CO2 BB Pistols have a bit of a long trigger pull (BBs load into chamber as you pull the trigger back, then you do reach a set point and know when the break is coming). Reset on trigger is all the way FWD.  

A CO2 Cartridge is like $0.50 and good for 90 to 120BBS  (cost of BBs is near negligible and some can be retrieved when shot into cardboard and used again).  I think the coating on Daisy BBs is better than the copper on Crossman as I find more corrosion on copper BBs.   

As you may know, they have CO2 BB Pistols with blow back slides and some feel exactly like a real gun (weight, grip, etc.). They run from I think $60 to $100. The bad thing is only good for about 40 or 50 BBs on a CO2 Cartridge as the slide operation uses CO2 and I think FPS is less.  

CO 2 Cartridges run about $0.50 each.

They even have BB Rifles (Full AUTO or SEMI BB), a friend has one. It uses a lot of BBs FAST  and CO2 does not last long. 

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Everyone has a different feel and preference, but for my money the best decision i made was buying the M&P 22 compact to use for training so i could shoot my M&P Shield 2.0 9mm more effectively. The “M&P feel” between the two made for an awesome familiarity shooting either one and I’m able to run the 4¢ ammo and warm up for 30 minutes before switching to the 16¢ ammo and running targets. I’m already warmed up by the time I switch and usually run 150 rounds of each. The difference now is that I don’t start cold wasting 9mm ammo and I enjoy how they are nearly twins. Of course they are going to shoot with different impact, but it’s kind of like dating a twin.  They have a different attitude, but she’s almost her sister all over again.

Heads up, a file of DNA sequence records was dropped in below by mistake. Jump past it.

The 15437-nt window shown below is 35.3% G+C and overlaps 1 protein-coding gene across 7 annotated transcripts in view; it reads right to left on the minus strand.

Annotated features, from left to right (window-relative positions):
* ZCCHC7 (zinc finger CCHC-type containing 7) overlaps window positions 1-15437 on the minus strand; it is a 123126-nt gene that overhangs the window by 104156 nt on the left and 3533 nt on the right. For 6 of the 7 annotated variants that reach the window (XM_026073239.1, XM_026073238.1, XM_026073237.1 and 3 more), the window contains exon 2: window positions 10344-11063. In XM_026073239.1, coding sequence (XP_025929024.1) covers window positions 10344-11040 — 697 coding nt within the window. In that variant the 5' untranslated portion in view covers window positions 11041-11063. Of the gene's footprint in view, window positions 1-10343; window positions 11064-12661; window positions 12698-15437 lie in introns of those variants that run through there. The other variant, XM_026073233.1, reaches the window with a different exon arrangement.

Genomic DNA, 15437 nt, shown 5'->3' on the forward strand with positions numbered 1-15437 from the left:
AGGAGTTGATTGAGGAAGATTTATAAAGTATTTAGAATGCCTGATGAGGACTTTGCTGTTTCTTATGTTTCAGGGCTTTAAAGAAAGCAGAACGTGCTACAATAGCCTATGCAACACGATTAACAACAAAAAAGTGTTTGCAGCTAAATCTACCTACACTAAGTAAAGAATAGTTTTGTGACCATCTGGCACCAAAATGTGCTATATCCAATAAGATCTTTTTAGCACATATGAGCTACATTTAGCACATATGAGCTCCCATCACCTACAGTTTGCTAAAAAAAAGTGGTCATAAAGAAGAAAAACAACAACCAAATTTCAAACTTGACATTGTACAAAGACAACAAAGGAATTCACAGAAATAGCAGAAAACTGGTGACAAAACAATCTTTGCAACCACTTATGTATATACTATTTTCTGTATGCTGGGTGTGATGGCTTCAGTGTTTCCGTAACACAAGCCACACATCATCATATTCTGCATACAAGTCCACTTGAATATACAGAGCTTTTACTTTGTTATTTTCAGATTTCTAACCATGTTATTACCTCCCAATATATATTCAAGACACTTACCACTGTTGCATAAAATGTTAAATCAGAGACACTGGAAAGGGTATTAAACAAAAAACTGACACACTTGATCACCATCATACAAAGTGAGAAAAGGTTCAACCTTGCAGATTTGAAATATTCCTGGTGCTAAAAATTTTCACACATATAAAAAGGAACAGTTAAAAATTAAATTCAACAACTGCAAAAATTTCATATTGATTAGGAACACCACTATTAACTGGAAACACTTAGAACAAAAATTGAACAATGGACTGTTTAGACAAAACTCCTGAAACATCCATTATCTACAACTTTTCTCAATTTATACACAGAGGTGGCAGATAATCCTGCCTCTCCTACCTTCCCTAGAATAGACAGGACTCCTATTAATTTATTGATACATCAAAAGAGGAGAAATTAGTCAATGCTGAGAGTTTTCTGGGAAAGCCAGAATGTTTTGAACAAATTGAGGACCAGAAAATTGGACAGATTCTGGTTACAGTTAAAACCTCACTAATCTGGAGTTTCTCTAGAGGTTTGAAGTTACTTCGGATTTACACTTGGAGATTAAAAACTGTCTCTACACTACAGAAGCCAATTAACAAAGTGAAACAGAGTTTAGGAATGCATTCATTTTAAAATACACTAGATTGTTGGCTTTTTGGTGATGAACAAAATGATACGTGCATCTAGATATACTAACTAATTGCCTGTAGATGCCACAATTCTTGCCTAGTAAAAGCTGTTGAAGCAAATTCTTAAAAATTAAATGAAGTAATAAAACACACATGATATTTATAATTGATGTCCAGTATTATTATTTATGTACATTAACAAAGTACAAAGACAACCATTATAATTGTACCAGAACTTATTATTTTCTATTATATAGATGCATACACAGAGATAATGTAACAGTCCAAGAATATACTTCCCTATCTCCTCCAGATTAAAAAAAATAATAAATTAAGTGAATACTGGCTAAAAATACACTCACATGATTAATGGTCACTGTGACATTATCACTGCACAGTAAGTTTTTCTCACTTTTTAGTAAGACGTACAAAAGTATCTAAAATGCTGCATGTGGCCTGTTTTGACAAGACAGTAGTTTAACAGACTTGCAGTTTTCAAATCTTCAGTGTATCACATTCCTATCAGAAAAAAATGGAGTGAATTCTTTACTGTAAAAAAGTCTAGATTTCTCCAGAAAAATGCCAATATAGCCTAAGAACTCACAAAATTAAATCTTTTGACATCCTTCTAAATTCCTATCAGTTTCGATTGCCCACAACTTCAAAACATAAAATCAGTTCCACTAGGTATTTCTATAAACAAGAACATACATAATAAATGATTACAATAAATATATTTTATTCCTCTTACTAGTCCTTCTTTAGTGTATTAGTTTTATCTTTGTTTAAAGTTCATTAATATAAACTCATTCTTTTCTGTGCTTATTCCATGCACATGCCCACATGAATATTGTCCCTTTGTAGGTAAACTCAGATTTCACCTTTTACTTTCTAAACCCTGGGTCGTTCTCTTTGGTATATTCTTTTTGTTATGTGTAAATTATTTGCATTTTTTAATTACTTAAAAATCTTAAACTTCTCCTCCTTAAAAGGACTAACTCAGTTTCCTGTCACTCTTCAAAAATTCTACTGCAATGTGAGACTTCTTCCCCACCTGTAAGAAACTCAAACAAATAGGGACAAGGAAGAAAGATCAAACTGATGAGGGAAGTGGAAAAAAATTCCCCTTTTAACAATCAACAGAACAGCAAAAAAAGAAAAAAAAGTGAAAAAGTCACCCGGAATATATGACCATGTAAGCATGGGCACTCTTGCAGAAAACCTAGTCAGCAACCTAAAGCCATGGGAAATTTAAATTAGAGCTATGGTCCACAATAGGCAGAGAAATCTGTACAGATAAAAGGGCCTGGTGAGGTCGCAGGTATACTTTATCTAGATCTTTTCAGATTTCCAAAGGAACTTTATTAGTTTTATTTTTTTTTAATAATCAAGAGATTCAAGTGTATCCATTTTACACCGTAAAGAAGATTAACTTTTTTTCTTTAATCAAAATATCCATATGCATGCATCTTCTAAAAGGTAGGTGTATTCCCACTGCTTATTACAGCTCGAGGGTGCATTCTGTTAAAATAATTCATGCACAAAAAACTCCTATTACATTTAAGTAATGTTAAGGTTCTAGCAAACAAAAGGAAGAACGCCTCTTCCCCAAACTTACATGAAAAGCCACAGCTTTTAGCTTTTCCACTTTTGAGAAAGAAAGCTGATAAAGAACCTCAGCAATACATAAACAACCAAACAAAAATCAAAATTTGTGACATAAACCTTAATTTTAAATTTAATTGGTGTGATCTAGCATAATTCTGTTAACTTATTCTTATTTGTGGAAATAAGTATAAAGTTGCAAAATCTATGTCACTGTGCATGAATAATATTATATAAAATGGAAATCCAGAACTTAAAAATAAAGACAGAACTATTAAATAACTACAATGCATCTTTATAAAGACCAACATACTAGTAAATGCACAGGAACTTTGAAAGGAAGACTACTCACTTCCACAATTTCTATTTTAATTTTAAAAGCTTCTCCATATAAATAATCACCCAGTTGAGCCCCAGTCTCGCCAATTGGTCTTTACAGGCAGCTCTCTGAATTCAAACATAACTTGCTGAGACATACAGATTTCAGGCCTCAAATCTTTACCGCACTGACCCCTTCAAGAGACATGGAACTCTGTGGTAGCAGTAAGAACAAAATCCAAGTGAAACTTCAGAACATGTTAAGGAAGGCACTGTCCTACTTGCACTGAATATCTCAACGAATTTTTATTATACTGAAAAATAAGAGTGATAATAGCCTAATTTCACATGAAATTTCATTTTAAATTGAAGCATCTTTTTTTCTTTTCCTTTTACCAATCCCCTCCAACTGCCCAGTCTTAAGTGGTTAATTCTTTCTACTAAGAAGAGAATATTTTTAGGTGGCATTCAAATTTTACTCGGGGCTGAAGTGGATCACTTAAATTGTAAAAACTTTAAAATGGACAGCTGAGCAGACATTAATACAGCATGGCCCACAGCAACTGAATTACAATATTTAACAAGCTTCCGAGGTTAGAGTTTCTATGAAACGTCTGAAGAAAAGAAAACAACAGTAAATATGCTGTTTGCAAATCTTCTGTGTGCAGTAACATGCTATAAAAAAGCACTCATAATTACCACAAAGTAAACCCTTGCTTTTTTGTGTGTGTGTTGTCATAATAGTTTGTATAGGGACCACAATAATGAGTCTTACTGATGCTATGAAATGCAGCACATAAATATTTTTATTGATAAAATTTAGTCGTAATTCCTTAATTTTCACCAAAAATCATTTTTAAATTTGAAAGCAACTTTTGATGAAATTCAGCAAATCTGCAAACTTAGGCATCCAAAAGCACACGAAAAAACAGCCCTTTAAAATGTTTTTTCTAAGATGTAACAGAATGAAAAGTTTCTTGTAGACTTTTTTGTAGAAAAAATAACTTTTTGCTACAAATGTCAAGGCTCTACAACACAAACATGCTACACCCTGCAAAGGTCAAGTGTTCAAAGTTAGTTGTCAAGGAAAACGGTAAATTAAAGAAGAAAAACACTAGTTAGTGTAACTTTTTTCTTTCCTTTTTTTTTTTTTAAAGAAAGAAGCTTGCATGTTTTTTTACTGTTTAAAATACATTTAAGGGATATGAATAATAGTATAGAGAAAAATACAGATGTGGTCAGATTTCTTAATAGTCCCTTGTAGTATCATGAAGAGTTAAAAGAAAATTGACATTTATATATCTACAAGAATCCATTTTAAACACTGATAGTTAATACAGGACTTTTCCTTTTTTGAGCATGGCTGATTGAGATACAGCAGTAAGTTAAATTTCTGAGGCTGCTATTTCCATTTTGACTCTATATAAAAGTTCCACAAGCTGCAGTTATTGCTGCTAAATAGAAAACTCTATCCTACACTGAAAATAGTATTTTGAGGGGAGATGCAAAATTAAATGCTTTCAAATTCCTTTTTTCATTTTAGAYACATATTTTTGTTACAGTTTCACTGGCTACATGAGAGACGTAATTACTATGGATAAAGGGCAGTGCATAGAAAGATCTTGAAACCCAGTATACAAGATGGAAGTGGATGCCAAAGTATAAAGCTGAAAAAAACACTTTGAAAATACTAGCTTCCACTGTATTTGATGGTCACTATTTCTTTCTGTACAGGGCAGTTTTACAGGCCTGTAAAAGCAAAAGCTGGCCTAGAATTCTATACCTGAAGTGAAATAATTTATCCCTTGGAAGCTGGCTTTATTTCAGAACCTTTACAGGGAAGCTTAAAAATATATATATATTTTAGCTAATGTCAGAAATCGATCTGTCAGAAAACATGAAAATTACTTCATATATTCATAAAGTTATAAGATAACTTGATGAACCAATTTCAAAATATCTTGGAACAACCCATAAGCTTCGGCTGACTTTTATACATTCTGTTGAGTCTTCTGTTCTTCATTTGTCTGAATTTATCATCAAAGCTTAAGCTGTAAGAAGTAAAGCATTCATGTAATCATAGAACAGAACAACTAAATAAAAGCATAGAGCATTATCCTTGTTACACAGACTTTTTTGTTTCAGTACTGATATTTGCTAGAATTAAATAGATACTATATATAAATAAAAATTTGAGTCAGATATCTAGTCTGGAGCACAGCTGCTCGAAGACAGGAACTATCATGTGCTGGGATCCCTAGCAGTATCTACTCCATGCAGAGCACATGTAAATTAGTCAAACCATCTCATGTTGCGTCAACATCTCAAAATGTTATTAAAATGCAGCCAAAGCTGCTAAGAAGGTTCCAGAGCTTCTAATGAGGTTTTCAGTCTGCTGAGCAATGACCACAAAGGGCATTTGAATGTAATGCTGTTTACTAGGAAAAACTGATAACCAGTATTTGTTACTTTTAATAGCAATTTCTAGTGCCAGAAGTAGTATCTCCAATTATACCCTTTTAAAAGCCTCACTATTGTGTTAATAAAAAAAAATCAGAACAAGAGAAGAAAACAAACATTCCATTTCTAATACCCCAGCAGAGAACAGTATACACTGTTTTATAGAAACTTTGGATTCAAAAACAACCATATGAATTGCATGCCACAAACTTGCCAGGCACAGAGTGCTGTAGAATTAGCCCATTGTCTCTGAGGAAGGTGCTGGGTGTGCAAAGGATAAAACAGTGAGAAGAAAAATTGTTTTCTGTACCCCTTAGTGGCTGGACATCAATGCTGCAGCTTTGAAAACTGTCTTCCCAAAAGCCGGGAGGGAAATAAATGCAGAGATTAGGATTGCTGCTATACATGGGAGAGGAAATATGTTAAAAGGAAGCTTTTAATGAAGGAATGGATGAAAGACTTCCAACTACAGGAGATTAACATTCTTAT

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I have .22 kits for several of my pistols.  The advantage of the conversion is that all of the controls, feel, and operation are identical to the full-power set-up.

I have yet to see any of the BB guns that really operate like the real thing.  That said, I have couple of them and they are a lot of fun for backyard plinking.

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I also have a mdl 617 revolver to practice with. It is not the same as my 357 mag, but one can learn much with practice with the 22's, however it is not the big boy by any means. I still burn at least 50 rounds every outing, in my EDC.(mixed practice ammo and self defense ammo) 

I also use  my 617 to start out new shooters, then gradually increase power. I have found it is much less frightening for beginners. 

My old shooting backstop rotted out and I just finished a new earthan one so I have not had many ladies out shooting lately. Have hopes of  starting that back. There is not many places that, around here, that one can go learn on the cheap.  My services is free and my range cost nothing. Had one lady who lost her husband and we found out, for months, she could not sleep at night because of fear.